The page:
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1934 Goudey Dick Porter Superfractor - and a Superfractor "How to..."

200lbhockeyplayer

Active member
Aug 10, 2008
11,048
It's been a white since I've posted a custom or a custom "how to" so this should be an appropriate "knock out two birds with one stone" approach.

As a lot of you already know, Dick Porter (an old family friend of my father and grandfather) had a mere two main cards from his playing days - 1933 Tattoo Orbit and 1934 Goudey. The Goudey is a classic, so why not revamp it in Superfractor style...while keeping the integrity of the legendary set.

The end result...


So, how was it done in less than 15 minutes?

1. Your files, front and back (assuming you're making a standard two-sided card)


2. Superfractor sticker vinyl (available on Ebay or a local sign shop)


3. Print the front image in reverse on a clear acetate or resin using a standard inkjet printer


4. Flip it over so that the printed side is facing you


5. Knock out the player (or whatever else desired) with a white paint pen


6. The main three components ready to be joined


7. After adhering the clear printed layer to the vinyl sticker using double-sided adhesive acetate, flatten as completely as possible with pressure (or cold lamination machine if available).


8. Adhere the back of the card to the peeled vinyl sticker backing. Cut to size. Flatten as completely as possible to remove any bubbles or adhesive marks. Poof. Magic. A Superfractor.


Now, obviously this is not the easiest of ways to do it, nor is this the way that the manufacturers do it, but the concept is the same...and virtually anyone can do it at home with a few bucks in materials.

The step with the most amount of options is the printing and the knockout. With a solvent printer, you can print an opaque white, therefore eliminating the knockout step. You can also create a dry transfer of the knockout or die-cut white vinyl for the knockout. But, with a relatively steady hand, you can paint it easy enough with great results.

The above can be applied to any type of vinyl or surface. If you're going to do a completely clear acetate style card, I'd recommend creating a dry transfer and applying it as it looks the most clean. I did some business cards for a friend using dry transfer and 2mm acetate and they looked awesome.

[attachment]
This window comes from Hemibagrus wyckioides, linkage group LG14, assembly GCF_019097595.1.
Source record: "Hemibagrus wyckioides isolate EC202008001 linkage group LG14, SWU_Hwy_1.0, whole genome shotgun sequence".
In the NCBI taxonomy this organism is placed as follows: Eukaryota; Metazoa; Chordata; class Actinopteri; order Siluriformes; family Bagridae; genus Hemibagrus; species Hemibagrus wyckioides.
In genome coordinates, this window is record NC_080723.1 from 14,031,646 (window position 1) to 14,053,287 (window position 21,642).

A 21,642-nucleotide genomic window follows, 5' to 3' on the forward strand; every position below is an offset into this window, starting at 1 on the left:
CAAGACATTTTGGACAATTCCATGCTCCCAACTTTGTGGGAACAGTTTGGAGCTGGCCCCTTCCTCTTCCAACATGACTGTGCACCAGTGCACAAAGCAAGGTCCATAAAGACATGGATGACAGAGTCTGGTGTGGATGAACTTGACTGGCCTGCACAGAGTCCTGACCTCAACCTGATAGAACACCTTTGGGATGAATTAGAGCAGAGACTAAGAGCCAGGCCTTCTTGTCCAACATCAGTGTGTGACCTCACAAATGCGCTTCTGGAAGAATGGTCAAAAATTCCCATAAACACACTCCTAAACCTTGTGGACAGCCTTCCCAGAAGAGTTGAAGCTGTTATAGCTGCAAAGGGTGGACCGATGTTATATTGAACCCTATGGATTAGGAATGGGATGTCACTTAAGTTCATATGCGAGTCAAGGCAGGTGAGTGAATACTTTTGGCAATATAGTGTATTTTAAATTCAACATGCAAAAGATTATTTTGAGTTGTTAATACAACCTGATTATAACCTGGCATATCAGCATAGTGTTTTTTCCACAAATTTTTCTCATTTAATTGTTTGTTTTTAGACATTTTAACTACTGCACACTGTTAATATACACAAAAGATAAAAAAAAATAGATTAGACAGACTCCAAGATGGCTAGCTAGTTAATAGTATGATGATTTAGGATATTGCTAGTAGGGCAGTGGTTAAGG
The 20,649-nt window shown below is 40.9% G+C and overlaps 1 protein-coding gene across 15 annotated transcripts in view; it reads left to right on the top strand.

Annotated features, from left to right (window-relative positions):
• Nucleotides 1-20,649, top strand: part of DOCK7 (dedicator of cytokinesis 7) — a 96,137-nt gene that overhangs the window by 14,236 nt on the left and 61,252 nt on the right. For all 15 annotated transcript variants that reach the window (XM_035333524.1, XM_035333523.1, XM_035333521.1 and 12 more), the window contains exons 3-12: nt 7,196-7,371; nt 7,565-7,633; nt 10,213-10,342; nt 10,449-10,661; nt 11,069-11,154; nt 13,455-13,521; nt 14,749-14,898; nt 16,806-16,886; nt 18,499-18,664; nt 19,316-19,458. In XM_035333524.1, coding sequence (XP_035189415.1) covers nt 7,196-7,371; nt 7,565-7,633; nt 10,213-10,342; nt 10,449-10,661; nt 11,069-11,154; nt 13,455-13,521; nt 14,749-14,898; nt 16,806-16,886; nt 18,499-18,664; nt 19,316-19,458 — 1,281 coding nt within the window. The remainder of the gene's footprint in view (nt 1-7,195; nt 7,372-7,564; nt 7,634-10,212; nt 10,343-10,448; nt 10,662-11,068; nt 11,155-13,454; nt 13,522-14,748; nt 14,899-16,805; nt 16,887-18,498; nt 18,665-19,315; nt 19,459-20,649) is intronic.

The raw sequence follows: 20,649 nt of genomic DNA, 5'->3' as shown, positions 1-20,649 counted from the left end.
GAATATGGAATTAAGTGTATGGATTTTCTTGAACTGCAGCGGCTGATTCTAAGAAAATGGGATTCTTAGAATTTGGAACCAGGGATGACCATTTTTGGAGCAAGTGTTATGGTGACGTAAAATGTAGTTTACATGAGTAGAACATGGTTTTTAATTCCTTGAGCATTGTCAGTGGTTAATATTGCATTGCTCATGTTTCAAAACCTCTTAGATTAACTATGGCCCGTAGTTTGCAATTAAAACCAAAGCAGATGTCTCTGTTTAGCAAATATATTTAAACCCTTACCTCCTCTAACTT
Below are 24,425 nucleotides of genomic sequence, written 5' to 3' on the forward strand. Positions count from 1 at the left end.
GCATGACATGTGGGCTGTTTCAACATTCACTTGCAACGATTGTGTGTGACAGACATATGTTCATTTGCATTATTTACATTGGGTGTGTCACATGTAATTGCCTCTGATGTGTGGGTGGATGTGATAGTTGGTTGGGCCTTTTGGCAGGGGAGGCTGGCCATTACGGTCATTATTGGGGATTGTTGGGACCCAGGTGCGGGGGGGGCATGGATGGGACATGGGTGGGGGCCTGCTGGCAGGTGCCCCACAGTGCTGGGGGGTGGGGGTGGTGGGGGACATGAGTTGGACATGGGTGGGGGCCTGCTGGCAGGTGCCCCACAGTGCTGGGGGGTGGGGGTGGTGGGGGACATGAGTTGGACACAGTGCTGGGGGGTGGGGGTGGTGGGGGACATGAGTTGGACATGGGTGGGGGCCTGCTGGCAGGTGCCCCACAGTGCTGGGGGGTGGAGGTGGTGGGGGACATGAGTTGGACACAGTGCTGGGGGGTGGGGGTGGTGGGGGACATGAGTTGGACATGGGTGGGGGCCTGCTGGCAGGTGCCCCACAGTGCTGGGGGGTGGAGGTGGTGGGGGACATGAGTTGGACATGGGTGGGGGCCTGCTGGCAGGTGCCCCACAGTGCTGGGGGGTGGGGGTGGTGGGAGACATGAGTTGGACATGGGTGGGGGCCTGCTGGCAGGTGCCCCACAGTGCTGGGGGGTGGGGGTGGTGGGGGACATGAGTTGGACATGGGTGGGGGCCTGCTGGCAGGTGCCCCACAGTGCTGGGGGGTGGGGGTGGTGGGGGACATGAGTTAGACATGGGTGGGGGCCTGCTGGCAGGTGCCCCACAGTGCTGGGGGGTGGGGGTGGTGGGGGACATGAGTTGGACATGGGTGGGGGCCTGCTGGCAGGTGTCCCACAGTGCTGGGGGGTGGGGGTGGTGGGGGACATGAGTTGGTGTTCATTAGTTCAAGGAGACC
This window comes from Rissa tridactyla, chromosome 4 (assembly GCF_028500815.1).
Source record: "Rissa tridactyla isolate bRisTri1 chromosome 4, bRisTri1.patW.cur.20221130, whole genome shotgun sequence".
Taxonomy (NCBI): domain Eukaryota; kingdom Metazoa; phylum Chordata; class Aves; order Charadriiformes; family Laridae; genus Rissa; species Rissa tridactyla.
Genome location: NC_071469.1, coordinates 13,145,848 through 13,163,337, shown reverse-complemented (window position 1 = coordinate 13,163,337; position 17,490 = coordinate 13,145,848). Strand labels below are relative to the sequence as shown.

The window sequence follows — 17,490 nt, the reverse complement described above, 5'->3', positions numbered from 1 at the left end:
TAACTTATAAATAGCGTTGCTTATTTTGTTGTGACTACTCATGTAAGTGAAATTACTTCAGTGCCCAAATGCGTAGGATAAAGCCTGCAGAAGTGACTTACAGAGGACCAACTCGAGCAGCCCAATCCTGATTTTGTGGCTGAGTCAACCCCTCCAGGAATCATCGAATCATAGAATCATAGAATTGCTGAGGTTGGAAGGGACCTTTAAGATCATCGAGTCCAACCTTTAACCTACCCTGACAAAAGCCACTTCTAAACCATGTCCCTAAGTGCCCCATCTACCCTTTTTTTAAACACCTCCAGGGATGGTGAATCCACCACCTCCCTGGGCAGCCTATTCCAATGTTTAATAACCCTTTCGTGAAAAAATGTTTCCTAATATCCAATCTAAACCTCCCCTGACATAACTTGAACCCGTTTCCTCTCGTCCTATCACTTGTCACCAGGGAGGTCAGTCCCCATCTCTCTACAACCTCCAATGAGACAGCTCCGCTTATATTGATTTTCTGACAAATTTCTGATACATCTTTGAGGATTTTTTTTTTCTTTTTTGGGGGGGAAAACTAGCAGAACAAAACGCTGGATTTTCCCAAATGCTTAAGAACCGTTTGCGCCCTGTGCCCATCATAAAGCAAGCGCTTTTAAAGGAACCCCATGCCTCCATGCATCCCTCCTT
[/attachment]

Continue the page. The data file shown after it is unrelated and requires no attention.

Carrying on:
200lbhockeyplayer

Active member
Aug 10, 2008
11,048
Thanks gents.

I'm in the (slow) process of creating a complete 1934 superfractor set to match up with my complete real set. At 96 cards, it's not too bad, just tedious at times.
 

scotty216brs

Active member
Apr 15, 2012
3,517
MA
Ah, finally a new addition to the ole' Porter collection! Very nice job with the custom, Mike. Wouldn't mind seeing one of his Tattoo Orbit, as well. :)


Thanks gents.

I'm in the (slow) process of creating a complete 1934 superfractor set to match up with my complete real set. At 96 cards, it's not too bad, just tedious at times.
Looking forward to seeing those!!
 

fordman

Active member
Feb 22, 2013
3,163
Ohio
Great job! I've never owned a superfractor and dont really know what they look like to see how they're layered.

So they're layered like this:

1) card stock
2) small engine turn gold vinyl
3) reverse printed on acetate (use a white paint pen to block out the gold vinyl on the reversed printed side of the acetate)
and
4) the card back

Assuming this is the process?

Fordman
 

200lbhockeyplayer

Active member
Aug 10, 2008
11,048
Great job! I've never owned a superfractor and dont really know what they look like to see how they're layered.

So they're layered like this:

1) card stock
2) small engine turn gold vinyl
3) reverse printed on acetate (use a white paint pen to block out the gold vinyl on the reversed printed side of the acetate)
and
4) the card back

Assuming this is the process?

Fordman
From top (front) to bottom (back)

1. Reverse printed clear photo resin (with knockout applied if desired)
2. Adhesive
3. Vinyl sticker background (adhesive backed, so you can apply directly to back of card)
4. Back of card (whatever stock you decide)
 

scotty216brs

Active member
Apr 15, 2012
3,517
MA

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